Meetings are tricky. Some folks love them, because they consider it a break time from work, during which they can sit in their chair for an hour or two, sip their coffee, and - in some cases - also pick a cookie every few minutes.
Others, however, hate the meetings. They consider them a waste of time, loss of one or two hours they could dedicate to improving what they were working on.
And this second group has a point. Yes, meetings sometimes are necessary, but a lot of organizations are just overdoing them.
And the effects? Tons of hours wasted on talks that could have been shortened by using e-mail, Slack, or other way of quick, non-distractive communication.
The question is then: when should you REALLY call a meeting?
You really need that one. If you can state a clear purpose of the meeting in one sentence, this definitely makes you way closer to deciding whether this meeting should really happen.
So what can this one sentence be?
We are meeting because we are failing to deliver what we promised third week in a row.
We are meeting because I have doubts you are fully dedicated to your work.
We are meeting because there is a new important task that we need to focus on ASAP.
Sometimes you need to make a decision in a group. If that is the case, you need to be clear about it up front, so that everyone knows what decision needs to be made and they can prepare accordingly. Making decisions in a group is not always the best approach though, so make sure it fits with your decision making strategy before calling that meeting.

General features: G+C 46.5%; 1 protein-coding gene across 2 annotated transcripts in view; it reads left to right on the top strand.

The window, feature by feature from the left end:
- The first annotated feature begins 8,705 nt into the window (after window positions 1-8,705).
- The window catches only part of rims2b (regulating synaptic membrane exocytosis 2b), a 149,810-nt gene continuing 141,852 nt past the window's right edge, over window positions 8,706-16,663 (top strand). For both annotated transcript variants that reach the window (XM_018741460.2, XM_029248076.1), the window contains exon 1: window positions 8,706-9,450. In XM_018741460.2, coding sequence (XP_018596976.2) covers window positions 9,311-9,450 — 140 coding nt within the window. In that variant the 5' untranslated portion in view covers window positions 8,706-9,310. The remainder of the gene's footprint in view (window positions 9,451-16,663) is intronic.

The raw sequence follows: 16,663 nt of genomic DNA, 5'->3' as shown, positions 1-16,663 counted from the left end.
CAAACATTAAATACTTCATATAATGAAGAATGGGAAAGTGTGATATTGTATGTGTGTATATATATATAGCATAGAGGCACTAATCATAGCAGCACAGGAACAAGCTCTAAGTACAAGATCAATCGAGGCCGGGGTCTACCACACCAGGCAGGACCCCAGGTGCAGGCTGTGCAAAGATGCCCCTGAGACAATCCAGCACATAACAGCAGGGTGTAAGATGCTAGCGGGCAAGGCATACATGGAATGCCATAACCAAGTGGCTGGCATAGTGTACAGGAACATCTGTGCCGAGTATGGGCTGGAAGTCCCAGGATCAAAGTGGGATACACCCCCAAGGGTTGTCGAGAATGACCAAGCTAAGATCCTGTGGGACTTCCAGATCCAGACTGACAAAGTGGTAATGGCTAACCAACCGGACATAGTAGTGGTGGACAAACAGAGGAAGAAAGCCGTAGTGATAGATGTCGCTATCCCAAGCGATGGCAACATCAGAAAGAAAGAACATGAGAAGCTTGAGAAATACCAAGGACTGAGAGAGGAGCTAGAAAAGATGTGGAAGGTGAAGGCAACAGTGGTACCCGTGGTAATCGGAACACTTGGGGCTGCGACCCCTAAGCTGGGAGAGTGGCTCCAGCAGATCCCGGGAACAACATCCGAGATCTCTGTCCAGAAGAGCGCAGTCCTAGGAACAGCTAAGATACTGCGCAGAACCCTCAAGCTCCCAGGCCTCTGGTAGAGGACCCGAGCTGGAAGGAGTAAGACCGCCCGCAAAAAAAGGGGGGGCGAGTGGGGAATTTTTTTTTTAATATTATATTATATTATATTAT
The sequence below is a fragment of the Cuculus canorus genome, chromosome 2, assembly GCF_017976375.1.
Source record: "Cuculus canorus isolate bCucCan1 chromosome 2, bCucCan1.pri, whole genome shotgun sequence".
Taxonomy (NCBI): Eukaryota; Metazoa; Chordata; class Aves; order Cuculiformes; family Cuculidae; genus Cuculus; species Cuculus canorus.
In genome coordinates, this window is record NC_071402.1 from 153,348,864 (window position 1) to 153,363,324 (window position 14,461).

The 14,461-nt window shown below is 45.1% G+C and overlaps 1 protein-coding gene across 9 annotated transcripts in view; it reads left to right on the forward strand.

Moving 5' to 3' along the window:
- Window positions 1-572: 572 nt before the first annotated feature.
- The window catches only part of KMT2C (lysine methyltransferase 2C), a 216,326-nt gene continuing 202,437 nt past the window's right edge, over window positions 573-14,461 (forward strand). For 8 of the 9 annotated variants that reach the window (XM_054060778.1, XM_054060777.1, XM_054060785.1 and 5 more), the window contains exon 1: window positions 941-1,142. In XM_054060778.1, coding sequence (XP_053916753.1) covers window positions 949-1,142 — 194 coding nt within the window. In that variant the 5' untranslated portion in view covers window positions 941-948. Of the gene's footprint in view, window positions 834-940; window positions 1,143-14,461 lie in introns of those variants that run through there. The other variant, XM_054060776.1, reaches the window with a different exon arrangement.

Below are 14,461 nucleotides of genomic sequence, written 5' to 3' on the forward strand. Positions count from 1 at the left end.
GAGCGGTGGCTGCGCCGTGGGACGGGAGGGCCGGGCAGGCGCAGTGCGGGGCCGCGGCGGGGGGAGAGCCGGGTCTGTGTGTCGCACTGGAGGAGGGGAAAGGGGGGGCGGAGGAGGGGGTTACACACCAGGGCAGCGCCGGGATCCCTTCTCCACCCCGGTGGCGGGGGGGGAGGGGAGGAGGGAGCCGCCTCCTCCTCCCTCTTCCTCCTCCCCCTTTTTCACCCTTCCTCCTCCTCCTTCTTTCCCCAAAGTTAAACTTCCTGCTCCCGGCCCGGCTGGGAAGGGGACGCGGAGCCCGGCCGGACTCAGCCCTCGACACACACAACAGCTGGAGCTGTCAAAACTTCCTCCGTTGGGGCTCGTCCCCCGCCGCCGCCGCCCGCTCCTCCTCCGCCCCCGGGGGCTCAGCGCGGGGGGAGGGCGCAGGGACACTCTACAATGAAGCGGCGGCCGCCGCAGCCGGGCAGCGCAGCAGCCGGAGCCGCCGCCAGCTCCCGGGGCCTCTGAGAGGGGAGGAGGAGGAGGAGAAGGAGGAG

Another case that begs for a group discussion is brainstorming. Some of the most important reasons for setting up a brainstorming session include situations when:
There is a tough problem that needs to be urgently solved and there isn’t a single person who can do it on their own. Remember - your team is a creative force that can efficiently help when you are struggling with finding the correct answer on your own.
Your product needs some fresh ideas that will make it more appealing to new customers. Brainstorming in this case will bring you not only tons of new concepts, but also highlight the ones that the group considers to be really important.
You’re looking to challenge one of the new ideas crucial to the project you are all working on. Discussing this in a group may give you more creative, full-scope feedback than a series of 1:1 conversations.
Regular meetings are what many process frameworks (like Scrum) suggest to do to keep the team together. And they are right! But that’s not the only good thing about having a regular meeting.
Having a recurring meeting (with an agenda), gives people a forum to open up and discuss all the important current issues. That in turn helps to avoid gossip and misunderstandings, or longer, unexpected meetings.